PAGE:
ARPAIO: Well, first of all, we do more than talk. If you are here illegally, you committed a state crime, and you can go to jail. So, we can take action, where before that could not be done. You would have to turn them over to ICE.

COOPER: But what -- but what difference is there now? Because, I mean, if somebody had violated a law, they could be legally stopped by the police prior to this.

So, it doesn't seem like, in this law, at least the critics of this law say, look, it doesn't require this person to have, you know, been seen running away from the scene of a crime or -- or, you know, be driving in a car with a broken taillight, that they can just be stopped if they look like an illegal immigrant.

ARPAIO: No, not what they look like. We stop everybody. It doesn't matter where you're from, what you look like.

But, once you stop them, now there's a new law that you can arrest them for being here illegally. We didn't have that before.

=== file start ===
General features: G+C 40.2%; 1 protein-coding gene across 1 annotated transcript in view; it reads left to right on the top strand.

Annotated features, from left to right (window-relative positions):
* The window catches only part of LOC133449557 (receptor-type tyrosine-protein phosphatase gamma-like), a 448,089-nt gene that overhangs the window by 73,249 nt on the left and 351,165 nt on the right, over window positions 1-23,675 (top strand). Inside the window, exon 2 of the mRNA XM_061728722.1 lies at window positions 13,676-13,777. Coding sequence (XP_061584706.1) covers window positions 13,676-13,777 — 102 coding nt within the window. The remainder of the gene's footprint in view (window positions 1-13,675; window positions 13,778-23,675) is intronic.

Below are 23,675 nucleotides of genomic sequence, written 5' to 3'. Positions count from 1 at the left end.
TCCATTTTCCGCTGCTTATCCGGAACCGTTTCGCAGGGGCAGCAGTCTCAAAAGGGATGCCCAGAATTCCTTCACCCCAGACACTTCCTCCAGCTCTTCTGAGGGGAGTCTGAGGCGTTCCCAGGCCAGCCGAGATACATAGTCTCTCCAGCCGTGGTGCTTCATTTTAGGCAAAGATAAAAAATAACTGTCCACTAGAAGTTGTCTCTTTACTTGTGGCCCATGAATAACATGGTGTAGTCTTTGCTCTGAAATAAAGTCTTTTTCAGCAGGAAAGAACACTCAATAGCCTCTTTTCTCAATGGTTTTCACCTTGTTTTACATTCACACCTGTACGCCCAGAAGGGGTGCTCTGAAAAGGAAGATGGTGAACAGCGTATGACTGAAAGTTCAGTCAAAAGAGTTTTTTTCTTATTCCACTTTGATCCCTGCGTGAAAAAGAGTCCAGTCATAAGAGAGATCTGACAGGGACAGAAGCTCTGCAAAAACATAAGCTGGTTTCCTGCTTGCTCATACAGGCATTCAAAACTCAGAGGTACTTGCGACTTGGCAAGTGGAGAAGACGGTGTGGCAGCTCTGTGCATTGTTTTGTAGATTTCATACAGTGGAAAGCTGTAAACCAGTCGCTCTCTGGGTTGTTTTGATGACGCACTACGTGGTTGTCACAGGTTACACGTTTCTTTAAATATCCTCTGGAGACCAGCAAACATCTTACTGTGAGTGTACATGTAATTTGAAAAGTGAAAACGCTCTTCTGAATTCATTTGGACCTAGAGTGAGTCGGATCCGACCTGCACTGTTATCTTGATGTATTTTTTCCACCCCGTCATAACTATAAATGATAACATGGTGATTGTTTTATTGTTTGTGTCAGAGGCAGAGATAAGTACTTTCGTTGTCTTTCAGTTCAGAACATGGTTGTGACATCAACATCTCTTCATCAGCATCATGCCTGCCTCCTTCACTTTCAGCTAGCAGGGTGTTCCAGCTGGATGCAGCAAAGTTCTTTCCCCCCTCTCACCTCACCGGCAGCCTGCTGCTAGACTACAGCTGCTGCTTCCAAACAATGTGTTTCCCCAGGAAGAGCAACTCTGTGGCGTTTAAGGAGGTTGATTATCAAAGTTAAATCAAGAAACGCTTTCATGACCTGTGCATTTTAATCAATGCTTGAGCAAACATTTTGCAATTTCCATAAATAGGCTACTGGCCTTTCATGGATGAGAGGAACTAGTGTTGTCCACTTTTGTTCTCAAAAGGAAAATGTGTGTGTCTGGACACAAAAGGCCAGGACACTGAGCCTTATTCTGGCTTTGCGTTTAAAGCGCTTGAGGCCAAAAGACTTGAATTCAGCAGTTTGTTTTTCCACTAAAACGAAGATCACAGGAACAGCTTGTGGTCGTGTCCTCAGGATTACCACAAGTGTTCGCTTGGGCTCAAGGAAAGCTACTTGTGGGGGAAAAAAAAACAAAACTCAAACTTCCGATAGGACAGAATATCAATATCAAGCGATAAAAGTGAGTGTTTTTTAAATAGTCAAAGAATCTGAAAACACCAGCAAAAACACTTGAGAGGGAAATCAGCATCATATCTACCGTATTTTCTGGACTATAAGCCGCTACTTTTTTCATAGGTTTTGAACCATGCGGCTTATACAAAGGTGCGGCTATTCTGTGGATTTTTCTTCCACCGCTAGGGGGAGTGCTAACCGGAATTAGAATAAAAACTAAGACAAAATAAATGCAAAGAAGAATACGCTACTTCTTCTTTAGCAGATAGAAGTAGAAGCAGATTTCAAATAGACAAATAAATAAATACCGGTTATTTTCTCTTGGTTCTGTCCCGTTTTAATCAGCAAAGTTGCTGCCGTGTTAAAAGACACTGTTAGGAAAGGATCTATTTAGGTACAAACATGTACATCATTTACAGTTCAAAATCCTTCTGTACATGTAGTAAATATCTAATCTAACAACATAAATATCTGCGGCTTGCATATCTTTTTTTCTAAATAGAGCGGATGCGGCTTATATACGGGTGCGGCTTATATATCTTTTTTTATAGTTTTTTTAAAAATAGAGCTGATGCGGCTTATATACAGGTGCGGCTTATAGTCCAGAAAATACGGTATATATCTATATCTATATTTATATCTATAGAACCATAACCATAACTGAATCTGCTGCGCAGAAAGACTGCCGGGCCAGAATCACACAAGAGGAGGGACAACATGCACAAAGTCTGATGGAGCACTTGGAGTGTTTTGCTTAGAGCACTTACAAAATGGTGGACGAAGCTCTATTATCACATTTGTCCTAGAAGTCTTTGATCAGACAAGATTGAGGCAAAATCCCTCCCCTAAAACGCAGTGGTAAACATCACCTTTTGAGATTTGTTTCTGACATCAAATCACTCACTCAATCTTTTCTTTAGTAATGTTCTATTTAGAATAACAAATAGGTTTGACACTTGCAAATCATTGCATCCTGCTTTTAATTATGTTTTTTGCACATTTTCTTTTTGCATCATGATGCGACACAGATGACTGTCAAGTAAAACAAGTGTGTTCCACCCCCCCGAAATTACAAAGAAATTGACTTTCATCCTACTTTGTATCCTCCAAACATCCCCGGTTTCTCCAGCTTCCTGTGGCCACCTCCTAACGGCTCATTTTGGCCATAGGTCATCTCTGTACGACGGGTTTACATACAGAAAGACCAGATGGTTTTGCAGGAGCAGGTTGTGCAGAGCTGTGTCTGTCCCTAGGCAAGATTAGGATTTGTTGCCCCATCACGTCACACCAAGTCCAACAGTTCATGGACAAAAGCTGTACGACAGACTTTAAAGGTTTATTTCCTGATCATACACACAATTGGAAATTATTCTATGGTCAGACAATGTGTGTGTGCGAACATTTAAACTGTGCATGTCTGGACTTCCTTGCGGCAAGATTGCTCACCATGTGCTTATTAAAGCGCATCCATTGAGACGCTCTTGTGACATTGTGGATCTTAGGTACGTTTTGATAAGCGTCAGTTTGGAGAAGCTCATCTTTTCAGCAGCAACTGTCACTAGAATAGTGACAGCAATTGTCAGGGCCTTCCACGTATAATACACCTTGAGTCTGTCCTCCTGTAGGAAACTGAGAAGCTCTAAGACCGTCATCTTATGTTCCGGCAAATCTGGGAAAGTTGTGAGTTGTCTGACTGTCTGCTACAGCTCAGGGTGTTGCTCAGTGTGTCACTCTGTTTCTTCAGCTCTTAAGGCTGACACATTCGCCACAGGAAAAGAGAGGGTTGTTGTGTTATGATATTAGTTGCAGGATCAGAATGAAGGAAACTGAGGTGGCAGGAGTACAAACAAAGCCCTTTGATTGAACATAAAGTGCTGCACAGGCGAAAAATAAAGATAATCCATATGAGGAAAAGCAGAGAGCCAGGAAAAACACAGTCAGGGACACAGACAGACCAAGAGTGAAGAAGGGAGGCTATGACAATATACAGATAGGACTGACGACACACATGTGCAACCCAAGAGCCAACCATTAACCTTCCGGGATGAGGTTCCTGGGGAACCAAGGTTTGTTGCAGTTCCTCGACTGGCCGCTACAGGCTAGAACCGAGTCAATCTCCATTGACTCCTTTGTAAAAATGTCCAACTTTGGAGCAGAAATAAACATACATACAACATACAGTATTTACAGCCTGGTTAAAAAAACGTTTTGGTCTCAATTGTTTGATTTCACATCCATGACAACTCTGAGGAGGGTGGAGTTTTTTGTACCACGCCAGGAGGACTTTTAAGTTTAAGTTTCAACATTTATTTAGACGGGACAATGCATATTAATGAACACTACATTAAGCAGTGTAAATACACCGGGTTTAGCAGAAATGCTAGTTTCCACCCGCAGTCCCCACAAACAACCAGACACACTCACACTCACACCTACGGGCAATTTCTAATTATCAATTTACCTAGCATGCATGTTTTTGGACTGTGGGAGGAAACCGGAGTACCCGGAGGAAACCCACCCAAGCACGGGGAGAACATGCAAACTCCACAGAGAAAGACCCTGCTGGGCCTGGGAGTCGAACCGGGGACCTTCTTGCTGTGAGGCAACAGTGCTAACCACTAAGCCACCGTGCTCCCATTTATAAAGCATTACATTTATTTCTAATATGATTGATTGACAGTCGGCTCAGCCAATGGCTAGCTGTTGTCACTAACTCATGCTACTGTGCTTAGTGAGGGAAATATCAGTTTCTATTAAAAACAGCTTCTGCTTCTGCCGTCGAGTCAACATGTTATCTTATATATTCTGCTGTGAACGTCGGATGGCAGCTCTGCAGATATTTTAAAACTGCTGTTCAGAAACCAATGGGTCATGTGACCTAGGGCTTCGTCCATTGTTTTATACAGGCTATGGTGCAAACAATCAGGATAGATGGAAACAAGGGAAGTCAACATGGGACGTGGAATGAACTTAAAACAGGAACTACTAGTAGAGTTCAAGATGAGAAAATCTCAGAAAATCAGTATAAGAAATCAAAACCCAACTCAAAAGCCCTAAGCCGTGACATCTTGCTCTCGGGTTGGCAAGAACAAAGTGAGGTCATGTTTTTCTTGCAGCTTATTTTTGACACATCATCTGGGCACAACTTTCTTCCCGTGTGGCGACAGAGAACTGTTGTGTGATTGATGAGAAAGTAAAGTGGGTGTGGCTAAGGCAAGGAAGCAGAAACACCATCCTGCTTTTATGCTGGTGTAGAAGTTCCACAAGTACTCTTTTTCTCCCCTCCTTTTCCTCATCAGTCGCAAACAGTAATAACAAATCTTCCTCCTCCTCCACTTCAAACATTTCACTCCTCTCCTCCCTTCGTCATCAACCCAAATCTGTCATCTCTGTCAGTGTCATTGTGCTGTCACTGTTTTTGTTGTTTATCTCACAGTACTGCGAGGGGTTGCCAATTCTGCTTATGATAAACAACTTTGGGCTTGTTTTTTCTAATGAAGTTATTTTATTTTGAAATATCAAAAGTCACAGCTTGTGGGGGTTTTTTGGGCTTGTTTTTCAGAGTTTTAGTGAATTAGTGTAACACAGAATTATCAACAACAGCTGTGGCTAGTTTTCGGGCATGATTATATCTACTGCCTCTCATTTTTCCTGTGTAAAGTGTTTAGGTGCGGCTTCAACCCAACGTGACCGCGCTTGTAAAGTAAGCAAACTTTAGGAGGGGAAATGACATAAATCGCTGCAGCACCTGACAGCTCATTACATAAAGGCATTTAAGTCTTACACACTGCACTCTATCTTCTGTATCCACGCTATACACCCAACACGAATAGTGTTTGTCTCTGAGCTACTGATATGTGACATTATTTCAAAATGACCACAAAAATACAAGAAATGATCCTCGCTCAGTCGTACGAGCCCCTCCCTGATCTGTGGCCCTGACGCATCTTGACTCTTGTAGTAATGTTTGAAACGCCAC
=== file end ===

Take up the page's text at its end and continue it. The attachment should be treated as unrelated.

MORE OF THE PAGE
COOPER: So, if -- so, if a group of white people are hanging around on a street corner, or hanging around by a warehouse, you can just stop them and talk to them --


COOPER: -- and ask them for their identity papers?

ARPAIO: We do not grab people on street corners. I said, once again, pursuant to our enforcement efforts on another violation, you come across those that happen to be here illegally, now you can charge them also with that state crime.

COOPER: Councilman, do you believe that? Do you believe that it's going to require some other crime to get the police involved?